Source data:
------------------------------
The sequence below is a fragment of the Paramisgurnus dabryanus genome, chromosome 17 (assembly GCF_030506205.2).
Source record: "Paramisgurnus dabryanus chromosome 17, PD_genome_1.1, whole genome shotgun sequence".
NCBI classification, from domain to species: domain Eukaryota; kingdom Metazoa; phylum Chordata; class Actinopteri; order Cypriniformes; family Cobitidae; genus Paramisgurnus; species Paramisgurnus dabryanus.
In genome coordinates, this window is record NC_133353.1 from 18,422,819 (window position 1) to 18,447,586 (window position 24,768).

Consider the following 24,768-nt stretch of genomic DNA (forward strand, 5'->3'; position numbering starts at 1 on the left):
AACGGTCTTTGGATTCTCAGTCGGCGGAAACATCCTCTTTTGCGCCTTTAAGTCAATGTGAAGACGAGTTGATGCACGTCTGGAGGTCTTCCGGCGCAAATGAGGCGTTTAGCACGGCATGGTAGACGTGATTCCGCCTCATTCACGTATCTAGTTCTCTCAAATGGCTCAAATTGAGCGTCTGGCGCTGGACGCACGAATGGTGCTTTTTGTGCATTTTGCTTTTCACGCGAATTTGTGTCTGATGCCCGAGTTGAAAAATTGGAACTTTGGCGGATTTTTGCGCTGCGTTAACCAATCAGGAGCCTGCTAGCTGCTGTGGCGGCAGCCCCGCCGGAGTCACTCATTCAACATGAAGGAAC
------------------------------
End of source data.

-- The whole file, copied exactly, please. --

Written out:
The sequence below is a fragment of the Paramisgurnus dabryanus genome, chromosome 17 (assembly GCF_030506205.2).
Source record: "Paramisgurnus dabryanus chromosome 17, PD_genome_1.1, whole genome shotgun sequence".
NCBI classification, from domain to species: domain Eukaryota; kingdom Metazoa; phylum Chordata; class Actinopteri; order Cypriniformes; family Cobitidae; genus Paramisgurnus; species Paramisgurnus dabryanus.
In genome coordinates, this window is record NC_133353.1 from 18,422,819 (window position 1) to 18,447,586 (window position 24,768).

Consider the following 24,768-nt stretch of genomic DNA (forward strand, 5'->3'; position numbering starts at 1 on the left):
AACGGTCTTTGGATTCTCAGTCGGCGGAAACATCCTCTTTTGCGCCTTTAAGTCAATGTGAAGACGAGTTGATGCACGTCTGGAGGTCTTCCGGCGCAAATGAGGCGTTTAGCACGGCATGGTAGACGTGATTCCGCCTCATTCACGTATCTAGTTCTCTCAAATGGCTCAAATTGAGCGTCTGGCGCTGGACGCACGAATGGTGCTTTTTGTGCATTTTGCTTTTCACGCGAATTTGTGTCTGATGCCCGAGTTGAAAAATTGGAACTTTGGCGGATTTTTGCGCTGCGTTAACCAATCAGGAGCCTGCTAGCTGCTGTGGCGGCAGCCCCGCCGGAGTCACTCATTCAACATGAAGGAAC